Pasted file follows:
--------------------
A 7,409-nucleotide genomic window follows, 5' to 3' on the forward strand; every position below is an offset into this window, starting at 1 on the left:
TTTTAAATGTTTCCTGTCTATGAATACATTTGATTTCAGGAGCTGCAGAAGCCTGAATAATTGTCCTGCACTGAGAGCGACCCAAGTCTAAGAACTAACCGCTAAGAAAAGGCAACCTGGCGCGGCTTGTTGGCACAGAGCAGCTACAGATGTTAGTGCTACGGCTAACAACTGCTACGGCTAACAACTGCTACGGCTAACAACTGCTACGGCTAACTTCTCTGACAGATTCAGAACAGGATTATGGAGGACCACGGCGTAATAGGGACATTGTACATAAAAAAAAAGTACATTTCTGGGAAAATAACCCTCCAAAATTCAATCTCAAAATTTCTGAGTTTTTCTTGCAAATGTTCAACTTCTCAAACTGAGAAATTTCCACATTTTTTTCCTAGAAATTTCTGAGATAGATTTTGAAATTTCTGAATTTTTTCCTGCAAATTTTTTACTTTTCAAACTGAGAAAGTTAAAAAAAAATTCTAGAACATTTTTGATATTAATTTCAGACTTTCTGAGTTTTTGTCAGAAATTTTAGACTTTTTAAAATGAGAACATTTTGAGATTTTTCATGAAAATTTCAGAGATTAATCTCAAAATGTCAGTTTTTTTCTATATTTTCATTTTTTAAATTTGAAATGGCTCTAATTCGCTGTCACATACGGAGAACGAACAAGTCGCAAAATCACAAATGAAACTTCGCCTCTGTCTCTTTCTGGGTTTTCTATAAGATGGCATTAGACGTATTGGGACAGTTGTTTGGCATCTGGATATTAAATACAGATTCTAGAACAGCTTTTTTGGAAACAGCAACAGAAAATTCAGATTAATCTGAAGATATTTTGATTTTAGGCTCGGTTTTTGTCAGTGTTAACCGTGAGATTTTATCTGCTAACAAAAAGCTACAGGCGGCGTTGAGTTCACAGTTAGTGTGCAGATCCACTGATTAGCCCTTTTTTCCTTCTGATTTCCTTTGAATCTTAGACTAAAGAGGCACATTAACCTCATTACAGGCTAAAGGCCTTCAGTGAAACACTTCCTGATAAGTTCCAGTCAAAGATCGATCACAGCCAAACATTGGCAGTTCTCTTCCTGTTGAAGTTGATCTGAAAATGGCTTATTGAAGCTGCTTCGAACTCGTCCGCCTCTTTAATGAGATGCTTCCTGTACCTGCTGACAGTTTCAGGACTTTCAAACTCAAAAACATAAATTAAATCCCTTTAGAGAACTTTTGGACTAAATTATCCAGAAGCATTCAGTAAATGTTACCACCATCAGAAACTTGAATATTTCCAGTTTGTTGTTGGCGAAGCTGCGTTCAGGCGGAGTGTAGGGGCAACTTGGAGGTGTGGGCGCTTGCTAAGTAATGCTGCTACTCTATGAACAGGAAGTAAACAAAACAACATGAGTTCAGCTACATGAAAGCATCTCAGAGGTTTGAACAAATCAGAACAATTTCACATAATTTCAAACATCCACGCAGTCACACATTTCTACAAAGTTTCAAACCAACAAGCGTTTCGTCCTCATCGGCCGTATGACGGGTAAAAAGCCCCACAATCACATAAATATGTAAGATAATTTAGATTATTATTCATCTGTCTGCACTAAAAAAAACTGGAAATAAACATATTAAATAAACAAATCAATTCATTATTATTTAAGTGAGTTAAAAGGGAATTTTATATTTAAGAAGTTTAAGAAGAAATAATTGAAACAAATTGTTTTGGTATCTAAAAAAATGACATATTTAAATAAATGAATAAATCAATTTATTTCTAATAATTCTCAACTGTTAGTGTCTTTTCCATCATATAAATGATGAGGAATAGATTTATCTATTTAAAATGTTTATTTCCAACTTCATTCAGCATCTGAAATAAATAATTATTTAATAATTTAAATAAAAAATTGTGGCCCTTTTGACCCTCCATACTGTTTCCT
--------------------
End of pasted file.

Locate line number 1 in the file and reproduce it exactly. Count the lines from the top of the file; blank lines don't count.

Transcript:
A 7,409-nucleotide genomic window follows, 5' to 3' on the forward strand; every position below is an offset into this window, starting at 1 on the left: